Former Chrysler dealerships suing the US Treasury
The 5th Amendment of the US Constitution reads as follows:
No person shall be held to answer for a capital, or otherwise infamous crime, unless on a presentment or indictment of a Grand Jury, except in cases arising in the land or naval forces, or in the Militia, when in actual service in time of War or public danger; nor shall any person be subject for the same offense to be twice put in jeopardy of life or limb; nor shall be compelled in any criminal case to be a witness against himself, nor be deprived of life, liberty, or property, without due process of law; nor shall private property be taken for public use, without just compensation.
Note the portion at the end in bold, as that is what the 64 Chrysler dealerships suing the US Government claim took place when 789 dealerships had their Chrysler franchises removed by the Obama administration. Much like General Motors, Chrysler helped to claw their way out of bankruptcy by shutting down a massive number of dealerships that were proving to be less-than-profitable in the eyes of the company (and the government). From the perspective of the dealerships, they were informed that they were going out of business and that was that…thus having the government take their private property away without just compensation.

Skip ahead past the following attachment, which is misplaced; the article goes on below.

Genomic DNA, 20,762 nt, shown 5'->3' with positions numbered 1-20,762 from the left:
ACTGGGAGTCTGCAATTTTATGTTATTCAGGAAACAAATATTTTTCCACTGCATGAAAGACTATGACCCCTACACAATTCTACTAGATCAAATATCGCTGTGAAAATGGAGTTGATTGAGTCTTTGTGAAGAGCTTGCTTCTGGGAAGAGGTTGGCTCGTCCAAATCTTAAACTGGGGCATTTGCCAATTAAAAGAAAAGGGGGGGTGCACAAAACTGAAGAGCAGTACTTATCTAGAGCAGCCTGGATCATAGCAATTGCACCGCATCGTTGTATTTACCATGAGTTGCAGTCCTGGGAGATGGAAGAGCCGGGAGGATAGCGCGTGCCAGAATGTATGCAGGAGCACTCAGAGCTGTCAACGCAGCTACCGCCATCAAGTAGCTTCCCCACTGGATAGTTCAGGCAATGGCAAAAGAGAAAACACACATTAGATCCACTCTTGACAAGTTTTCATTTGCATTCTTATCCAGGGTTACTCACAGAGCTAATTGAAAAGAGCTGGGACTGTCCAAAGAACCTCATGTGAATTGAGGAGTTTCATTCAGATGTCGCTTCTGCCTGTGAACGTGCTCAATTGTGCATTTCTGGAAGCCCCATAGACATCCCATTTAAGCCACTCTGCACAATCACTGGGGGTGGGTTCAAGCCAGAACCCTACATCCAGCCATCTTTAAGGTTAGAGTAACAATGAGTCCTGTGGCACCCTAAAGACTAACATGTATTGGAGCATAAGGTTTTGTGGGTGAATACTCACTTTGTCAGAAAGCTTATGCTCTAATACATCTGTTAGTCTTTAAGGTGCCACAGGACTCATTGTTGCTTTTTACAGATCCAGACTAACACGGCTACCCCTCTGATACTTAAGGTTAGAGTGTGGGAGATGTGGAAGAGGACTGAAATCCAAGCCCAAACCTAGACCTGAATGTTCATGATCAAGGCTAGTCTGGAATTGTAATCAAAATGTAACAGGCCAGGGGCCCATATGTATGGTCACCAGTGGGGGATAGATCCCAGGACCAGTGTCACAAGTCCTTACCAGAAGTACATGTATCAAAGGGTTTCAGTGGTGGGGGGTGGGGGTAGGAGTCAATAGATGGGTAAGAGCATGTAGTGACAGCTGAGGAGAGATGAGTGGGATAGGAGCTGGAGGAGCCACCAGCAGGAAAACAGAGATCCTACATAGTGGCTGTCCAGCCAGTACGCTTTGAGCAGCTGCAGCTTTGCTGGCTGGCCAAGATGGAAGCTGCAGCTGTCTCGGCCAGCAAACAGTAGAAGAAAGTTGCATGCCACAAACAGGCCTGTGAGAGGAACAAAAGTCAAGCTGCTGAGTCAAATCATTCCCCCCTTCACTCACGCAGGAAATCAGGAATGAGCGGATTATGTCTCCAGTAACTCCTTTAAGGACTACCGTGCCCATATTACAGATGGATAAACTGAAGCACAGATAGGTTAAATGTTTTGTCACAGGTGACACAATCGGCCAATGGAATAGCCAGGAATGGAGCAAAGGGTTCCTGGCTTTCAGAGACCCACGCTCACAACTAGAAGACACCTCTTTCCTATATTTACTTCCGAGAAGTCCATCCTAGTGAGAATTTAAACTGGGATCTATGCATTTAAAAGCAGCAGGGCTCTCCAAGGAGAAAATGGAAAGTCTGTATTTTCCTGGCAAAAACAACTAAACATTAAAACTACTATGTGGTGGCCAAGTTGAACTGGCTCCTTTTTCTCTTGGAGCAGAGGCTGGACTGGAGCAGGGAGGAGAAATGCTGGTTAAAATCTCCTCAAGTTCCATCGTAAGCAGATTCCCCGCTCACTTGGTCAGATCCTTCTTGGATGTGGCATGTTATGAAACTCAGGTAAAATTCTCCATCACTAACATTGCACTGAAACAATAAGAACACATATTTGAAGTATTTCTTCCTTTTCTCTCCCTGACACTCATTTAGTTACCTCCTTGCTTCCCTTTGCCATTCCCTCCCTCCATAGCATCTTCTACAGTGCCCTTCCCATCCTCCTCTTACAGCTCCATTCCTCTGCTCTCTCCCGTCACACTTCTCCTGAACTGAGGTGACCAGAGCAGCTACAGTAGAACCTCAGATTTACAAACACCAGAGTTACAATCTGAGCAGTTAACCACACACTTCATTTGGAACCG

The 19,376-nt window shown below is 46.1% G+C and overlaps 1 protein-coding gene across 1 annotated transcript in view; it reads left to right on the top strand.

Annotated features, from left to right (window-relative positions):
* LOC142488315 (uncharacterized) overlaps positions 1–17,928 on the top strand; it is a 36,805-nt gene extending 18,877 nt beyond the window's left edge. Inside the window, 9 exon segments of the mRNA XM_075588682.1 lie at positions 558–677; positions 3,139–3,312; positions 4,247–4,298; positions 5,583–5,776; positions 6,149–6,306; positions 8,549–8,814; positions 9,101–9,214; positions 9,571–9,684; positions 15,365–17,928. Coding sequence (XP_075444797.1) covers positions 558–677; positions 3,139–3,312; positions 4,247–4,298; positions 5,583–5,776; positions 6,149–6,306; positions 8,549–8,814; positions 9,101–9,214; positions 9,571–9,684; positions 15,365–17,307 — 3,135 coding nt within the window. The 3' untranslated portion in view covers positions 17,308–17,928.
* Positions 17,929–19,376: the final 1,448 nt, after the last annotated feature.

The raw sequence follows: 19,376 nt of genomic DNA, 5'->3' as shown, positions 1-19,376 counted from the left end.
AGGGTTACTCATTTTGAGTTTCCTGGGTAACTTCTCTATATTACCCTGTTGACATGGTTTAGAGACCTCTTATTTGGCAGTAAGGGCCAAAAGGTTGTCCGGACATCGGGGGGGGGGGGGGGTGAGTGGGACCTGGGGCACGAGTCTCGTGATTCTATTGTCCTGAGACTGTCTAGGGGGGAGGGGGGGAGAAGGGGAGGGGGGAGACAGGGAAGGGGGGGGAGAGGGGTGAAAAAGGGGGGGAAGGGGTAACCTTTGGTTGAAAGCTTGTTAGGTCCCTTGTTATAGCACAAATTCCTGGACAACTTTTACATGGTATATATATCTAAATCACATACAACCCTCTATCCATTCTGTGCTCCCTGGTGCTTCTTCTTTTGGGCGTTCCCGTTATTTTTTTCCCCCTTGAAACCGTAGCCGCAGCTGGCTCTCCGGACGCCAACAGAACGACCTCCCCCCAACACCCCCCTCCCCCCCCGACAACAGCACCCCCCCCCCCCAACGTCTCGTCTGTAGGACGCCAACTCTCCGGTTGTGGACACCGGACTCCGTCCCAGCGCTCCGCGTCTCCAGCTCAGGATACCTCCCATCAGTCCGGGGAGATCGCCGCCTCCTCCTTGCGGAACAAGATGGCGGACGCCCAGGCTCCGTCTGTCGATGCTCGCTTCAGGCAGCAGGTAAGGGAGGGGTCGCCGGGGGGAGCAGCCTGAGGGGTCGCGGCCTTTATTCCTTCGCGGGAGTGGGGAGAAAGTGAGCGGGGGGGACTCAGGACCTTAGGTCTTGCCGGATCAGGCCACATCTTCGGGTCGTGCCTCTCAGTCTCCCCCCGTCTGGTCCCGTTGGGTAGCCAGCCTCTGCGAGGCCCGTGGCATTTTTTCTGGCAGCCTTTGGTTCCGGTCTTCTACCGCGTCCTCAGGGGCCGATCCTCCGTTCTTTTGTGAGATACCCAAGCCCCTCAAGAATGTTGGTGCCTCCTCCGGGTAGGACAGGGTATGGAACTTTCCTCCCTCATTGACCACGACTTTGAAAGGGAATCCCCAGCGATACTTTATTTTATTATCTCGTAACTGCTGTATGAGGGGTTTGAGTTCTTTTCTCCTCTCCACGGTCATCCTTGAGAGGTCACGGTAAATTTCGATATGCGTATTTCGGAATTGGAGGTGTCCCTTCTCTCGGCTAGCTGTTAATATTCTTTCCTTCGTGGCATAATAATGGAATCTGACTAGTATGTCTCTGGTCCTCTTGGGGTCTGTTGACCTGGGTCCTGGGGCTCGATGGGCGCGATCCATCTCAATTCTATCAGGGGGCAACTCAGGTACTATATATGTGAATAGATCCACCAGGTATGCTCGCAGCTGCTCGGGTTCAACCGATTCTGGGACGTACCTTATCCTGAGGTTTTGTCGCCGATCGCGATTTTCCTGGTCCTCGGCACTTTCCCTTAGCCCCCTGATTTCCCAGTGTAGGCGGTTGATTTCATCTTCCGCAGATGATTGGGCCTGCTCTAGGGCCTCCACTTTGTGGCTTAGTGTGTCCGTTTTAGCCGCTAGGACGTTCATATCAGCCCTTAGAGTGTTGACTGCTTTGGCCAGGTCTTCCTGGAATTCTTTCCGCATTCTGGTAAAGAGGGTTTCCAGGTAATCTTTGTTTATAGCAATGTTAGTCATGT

These 64 Chrysler dealerships suing the US Treasury Department are seeking around $130 million and the lawyer representing the group of disgruntled dealers, Leonard Bellavia, offered this comment in light of the lawsuit:
"It has become rather evident that the president's auto task force, as a condition of issuing the bailout funds, directed Chrysler's actions along with the dealer cuts – which have subsequently been determined to be ill-conceived and arbitrarily implemented.”
This seems like a case that will be a tough one to win, especially when you consider the fact that you are suing the federal government and if these 64 dealerships should win the case, it will open a huge can of worms for the other 725 Chrysler dealerships shut down in 2009. The government isn’t likely to make any decisions that will cost them hundreds of millions of dollars, especially when you look at how much better Chrysler is doing since the thinning of the heard.
Source: Automotive News
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